1:16 But Ruth replied, "Don't ask me to leave you and turn back. I will go wherever you go and live wherever you live. Your people will be my people, and your God will be my God. I will die where you die and will be buried there. May the LORD punish me severely if I allow anything but death to separate us!" The faint of heart will never survive this journey of single-hearted faith. God is looking for modern day Ruths in this Gentile Church who will follow the Wild Goose with great abandon until death! This is the race that Paul spoke of-following the ways of God in Spirit and in truth until our race is complete.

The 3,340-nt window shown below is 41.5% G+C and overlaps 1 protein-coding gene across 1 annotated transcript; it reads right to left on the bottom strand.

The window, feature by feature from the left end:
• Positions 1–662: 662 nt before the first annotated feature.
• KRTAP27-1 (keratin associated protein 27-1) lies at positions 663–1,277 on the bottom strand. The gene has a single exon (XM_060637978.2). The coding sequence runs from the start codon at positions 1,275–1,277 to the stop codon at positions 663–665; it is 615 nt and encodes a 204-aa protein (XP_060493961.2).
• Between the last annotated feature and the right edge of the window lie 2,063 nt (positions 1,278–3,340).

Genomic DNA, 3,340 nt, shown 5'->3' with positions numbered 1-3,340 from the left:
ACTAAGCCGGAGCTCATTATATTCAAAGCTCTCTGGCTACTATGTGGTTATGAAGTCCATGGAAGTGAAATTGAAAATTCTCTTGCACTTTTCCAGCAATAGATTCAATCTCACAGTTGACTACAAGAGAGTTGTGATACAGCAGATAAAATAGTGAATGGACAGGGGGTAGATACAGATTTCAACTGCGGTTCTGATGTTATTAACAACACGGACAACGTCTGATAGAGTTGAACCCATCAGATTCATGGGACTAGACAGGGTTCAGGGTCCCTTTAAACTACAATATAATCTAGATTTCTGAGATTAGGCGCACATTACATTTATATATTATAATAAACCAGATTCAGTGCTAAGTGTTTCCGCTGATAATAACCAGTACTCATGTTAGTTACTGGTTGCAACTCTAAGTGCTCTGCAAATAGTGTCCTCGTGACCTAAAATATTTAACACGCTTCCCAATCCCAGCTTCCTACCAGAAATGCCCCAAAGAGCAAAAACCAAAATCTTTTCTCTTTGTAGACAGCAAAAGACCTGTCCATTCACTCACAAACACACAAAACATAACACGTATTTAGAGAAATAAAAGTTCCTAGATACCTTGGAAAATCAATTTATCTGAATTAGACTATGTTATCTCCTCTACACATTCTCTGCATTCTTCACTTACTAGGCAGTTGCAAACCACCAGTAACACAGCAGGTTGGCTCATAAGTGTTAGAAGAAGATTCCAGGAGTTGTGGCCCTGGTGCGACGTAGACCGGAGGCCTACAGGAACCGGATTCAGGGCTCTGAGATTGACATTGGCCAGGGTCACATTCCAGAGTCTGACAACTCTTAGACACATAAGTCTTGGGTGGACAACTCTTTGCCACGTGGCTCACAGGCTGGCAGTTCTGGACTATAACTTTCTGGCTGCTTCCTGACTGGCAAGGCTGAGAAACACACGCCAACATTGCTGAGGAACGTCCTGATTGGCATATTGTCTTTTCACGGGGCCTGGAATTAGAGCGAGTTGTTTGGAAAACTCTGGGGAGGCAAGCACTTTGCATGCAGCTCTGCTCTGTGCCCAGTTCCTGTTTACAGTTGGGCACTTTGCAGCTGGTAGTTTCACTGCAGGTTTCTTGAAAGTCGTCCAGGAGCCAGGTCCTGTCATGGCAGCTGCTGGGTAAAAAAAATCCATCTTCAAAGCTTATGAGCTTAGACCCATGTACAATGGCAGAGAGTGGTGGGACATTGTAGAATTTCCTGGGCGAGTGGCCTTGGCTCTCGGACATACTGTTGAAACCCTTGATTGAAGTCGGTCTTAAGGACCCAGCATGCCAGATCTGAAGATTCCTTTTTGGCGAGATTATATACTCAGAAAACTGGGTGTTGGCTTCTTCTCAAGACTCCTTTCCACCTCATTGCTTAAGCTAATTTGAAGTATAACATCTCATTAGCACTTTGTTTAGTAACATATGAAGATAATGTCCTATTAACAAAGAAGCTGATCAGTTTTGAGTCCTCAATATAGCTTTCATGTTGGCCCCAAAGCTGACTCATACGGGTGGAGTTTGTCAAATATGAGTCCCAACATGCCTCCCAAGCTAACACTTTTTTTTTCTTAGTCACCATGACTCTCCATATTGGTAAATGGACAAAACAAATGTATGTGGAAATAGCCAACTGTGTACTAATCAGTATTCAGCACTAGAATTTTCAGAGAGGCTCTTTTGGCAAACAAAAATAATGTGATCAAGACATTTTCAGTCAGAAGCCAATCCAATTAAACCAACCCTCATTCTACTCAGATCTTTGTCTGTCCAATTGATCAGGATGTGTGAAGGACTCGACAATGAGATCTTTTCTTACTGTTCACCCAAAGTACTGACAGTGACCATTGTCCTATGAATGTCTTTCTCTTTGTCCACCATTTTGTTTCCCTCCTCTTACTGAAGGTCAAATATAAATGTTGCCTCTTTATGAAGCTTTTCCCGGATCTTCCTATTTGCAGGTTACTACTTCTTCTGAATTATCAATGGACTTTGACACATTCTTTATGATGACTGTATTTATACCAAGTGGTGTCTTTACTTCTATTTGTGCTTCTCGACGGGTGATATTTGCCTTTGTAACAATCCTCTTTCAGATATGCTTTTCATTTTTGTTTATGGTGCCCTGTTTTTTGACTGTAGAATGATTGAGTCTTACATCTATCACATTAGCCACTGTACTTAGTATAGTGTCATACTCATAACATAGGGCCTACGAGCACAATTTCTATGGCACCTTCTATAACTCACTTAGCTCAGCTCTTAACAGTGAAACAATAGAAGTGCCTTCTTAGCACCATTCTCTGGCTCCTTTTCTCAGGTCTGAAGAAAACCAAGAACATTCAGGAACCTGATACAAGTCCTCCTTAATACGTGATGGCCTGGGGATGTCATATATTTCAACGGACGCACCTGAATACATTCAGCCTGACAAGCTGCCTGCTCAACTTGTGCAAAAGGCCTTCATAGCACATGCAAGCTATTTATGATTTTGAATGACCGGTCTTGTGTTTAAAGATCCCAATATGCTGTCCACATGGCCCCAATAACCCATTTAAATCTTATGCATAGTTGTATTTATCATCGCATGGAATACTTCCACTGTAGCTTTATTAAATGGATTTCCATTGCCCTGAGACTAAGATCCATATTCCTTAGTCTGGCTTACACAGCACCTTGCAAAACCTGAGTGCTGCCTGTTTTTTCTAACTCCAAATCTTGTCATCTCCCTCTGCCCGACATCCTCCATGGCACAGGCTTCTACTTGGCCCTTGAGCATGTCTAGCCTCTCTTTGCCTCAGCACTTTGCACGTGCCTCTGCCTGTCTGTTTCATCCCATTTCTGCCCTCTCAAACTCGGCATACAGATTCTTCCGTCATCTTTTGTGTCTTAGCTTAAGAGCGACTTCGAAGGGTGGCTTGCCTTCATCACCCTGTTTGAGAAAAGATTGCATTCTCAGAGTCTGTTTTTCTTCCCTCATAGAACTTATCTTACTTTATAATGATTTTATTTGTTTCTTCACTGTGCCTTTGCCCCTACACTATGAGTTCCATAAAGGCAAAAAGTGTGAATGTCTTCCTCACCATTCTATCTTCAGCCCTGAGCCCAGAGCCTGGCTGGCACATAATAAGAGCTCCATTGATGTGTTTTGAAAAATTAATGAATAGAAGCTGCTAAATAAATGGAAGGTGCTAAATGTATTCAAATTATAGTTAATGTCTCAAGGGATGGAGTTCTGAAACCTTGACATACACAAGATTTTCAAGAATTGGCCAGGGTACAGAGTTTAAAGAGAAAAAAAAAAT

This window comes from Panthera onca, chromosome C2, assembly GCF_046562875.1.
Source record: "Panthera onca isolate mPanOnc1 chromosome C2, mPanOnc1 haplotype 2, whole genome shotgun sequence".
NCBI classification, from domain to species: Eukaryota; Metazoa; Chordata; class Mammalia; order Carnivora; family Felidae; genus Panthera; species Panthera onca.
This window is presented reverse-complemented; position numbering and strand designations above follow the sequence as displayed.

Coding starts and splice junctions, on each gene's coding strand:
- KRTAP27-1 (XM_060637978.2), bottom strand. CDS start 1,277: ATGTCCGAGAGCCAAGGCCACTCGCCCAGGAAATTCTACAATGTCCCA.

1:20-22 Don't call me Naomi," she told them. "Instead, call me Mara, for the Almighty has made life very bitter for me. I went away full, but the LORD has brought me home empty. So Naomi returned from Moab, accompanied by her daughter-in-law Ruth, the young Moabite woman. They arrived in Bethlehem at the beginning of the barley harvest. I am not sure who Naomi represents in the picture, but it could be the faithful remnant of Judah (God promised there would always be a remnant who believed). If that is the case, it is Naomi who must lead Ruth to the Promised Land. You already know that I don't believe we can understand our Bibles very well without the help of the Messianic Jews (and even orthodox Jews in matters of OT--if you are new to the blog be sure to start from January so you can see the picture forming with the help of the Jewish teachings). So Naomi is stricken with grief as to her empty household, save Ruth, the faithful gentile. Notice that they arrived at the beginning of the barley harvest—does that ring a bell? Remember that Jesus was the firstfruits raised from the dead at the barley harvest (Spring Feast), and the repeat cycle of that firstfruits barley harvest will be the elect (first resurrection of the faithful) for the Millennial Kingdom.